Like the Church of England, it is the responsibility of each individual congregation, through its parochial church council, to care for, repair and maintain its church building. This is laid down in the Church in Wales Constitution which acts as the rule book for the organisation of the Church’s affairs. A quinquennial inspection is obtained on a five-yearly basis from a conservation architect or surveyor which helps to guide the parish on its building priorities.

Fundamentally, however, these nationally important buildings (or ‘heritage assets’ as seems to be the phrase) are cared for by local people. Many have commented that this is a great example of the Big Society in action, but for church people it is a natural and timeless commitment. Local volunteers in PCCs take on a significant responsibility which should never be taken for granted. The Church in Wales, through its paid officers, is committed to providing help and support in various ways to those people.

The key issue is, and will always be, money. There are of course, no easy answers to this. The principal sources of grant are the Heritage Lottery Fund and Cadw although in the case of the latter, this is a diminishing source. Over the last few years, Cadw has been able to give around £500,000 per year (but only to ‘outstanding’ buildings), with the Heritage Lottery Fund contributing around £750,000 to Anglican churches. The National Churches Trust assists in Wales (and would like to receive more applications from Wales) and the Church in Wales has its own grant scheme to assist where it can. Overall, there has been about £2 million a year coming to listed churches in Wales.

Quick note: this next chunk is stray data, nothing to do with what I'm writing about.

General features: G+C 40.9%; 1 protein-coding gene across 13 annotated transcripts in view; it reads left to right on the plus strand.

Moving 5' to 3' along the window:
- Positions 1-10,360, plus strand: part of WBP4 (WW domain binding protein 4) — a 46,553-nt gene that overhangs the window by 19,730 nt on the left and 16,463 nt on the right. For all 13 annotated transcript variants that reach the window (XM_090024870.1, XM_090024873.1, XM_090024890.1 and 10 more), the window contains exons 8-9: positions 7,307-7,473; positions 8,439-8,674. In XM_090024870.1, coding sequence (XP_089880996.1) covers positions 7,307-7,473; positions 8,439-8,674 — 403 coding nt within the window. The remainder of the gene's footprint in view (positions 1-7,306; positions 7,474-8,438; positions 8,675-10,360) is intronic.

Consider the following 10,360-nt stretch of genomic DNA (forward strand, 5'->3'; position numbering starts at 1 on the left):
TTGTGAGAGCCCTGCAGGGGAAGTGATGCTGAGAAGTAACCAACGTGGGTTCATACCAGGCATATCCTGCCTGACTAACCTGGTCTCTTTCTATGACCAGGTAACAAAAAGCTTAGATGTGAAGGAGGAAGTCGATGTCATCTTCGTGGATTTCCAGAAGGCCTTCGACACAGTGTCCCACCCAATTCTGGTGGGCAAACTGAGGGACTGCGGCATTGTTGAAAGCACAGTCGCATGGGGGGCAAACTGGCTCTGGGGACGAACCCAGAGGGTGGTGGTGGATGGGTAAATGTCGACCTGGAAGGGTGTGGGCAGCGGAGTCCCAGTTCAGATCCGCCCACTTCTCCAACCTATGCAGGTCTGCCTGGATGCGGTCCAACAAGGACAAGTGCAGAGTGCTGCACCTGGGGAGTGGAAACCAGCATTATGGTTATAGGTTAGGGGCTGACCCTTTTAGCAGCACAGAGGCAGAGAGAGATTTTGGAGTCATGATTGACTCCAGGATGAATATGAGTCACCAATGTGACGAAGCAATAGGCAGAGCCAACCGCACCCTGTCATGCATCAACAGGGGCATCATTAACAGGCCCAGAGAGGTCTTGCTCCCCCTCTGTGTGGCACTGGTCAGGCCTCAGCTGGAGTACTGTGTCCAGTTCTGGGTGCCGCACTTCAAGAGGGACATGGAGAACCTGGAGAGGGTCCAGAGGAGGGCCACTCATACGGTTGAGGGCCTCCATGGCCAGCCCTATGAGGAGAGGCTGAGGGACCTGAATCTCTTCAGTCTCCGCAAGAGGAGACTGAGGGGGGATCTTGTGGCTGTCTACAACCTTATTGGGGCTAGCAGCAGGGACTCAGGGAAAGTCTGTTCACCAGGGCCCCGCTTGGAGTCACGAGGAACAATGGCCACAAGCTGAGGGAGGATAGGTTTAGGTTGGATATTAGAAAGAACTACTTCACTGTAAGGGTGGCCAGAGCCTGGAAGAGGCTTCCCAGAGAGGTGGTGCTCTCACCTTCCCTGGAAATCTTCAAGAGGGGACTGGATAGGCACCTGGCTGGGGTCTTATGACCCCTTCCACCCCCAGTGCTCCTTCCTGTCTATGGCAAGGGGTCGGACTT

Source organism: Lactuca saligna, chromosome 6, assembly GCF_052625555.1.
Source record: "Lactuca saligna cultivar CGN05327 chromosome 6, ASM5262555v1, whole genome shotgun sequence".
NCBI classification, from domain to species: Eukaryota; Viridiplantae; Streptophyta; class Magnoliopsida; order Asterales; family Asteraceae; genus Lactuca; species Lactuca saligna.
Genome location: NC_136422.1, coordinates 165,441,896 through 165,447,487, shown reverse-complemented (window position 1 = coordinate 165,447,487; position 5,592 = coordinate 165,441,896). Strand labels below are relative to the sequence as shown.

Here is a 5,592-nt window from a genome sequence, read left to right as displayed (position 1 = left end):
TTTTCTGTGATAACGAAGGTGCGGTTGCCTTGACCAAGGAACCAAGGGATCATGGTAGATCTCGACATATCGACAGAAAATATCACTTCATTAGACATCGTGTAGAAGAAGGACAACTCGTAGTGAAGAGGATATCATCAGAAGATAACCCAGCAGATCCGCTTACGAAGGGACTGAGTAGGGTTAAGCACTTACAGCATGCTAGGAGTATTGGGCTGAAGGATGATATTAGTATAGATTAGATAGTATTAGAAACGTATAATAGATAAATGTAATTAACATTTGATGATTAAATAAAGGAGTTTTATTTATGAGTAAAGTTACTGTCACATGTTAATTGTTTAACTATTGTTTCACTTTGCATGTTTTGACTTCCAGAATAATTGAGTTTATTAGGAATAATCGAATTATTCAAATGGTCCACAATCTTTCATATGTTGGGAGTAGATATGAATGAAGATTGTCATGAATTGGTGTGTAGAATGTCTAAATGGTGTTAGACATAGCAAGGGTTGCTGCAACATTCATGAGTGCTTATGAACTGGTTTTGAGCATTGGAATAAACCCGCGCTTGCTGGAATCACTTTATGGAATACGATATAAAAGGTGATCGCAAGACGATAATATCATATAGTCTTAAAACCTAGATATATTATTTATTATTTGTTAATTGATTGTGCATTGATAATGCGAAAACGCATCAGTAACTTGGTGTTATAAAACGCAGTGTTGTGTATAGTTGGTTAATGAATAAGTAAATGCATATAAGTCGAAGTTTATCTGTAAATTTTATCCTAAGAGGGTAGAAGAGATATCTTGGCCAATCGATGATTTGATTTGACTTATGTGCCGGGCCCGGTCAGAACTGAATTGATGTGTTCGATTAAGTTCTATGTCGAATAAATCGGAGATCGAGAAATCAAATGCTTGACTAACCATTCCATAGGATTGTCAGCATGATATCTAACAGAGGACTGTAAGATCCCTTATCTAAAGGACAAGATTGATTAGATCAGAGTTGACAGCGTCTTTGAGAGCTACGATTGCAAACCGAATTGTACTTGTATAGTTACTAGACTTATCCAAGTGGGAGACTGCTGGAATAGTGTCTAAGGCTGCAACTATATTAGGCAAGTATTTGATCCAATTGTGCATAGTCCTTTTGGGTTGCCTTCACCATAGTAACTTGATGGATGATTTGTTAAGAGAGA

Local volunteers clean the interior of St Michael and All Angels  
  (Photo: Friends of Friendless Churches, Richard Jones)  

However, this level of funding is insufficient to meet longer term requirements. An analysis of quinquennial inspections suggests that about £70 million needs to be found over the next five years. Clearly, the current funding sources (if maintained) will only cover a small proportion of the total potential bill. The rest will need to come from the fundraising efforts of congregations and through the sale of other property assets, such as church halls and closed churches. In 2009, our parishes spent around £3 million maintaining buildings (listed and unlisted), so while parishes are striving to do all that is needed there is still some way to go.